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HARRIS: Keep whistling, Redskins fans — it could be worse
The score for the musical “Spamalot” includes a catchy tune called Always Look on the Bright Side of Life. The men are lost deep in the forest. All hope appears to be gone. There has to be a little something good, right?
So while humming the soundtrack to “Spamalot,” let’s dig through the rubble of the Redskins’ 0-3 start and find some bright sides. There has to be something, right?
• RG3 is not taking unnecessary hits.
So what if he didn’t hold onto the ball as he face-planted at the end of a long run in the fourth quarter in the 27-20 loss to the Lions on Sunday? That he went down, on his own, is encouraging. He has a twice-repaired knee to protect and one of the themes of the offseason was whether RG3 could overcome his instincts and realize when it is time to go down.
Several times earlier in the game, he went out of bounds before taking a hit. That’s a good thing.
On the run in question, RG3 looked briefly like the RG3 of 2012 and not like the RG0-3 we’ve seen much of this season.
He recognized an opening and took off. The play started at midfield and RG3 picked up 21 yards. He realized the end was near and went down. The tumble was a little ungraceful and the ball came loose. Some of the Nationals need to head to Redskins Park and teach him a good, reliable feet-first slide.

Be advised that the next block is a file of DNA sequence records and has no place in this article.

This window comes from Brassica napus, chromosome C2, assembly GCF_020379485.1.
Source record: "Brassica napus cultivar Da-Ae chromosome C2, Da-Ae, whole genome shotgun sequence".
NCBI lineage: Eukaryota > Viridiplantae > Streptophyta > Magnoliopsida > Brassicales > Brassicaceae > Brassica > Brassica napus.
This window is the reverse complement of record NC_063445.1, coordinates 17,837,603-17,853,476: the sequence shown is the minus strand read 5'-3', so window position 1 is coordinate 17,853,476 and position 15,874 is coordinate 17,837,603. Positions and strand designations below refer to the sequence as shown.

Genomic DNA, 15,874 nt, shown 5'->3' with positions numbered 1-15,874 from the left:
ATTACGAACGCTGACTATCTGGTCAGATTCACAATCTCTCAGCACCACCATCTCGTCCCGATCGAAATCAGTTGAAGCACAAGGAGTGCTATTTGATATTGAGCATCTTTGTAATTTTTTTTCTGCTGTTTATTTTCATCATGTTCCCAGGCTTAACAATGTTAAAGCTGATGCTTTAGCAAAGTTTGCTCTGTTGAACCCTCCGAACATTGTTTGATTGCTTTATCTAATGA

The rules say you can’t stop the play going face-first. RG3 hadn’t been touched. He could have gotten up and continued running. Maybe the rules ought to allow for what RG3 did, but they don’t and you can’t change the rules in the fourth quarter of a game in the third week of the season.
The ball came out, the Lions recovered and they zipped down the field and tacked on a field goal.
But this isn’t about those negative types of things like fumbles and bad defense.
This is all about the bright side.
RG3 didn’t take an unnecessary hit.
• Did you see the ball RG3 threw that Aldrick Robinson did not catch for a 57-yard, fourth-quarter touchdown?
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About the Author
Washington Times sports editor Mike Harris has more than 30 years experience in the business as a reporter, columnist and manager. He’s covered a wide variety of events including two Olympics, horse racing, auto racing, professional and college sports. E-mail him at firstname.lastname@example.org and follow the section on Twitter @WashTimesSports.
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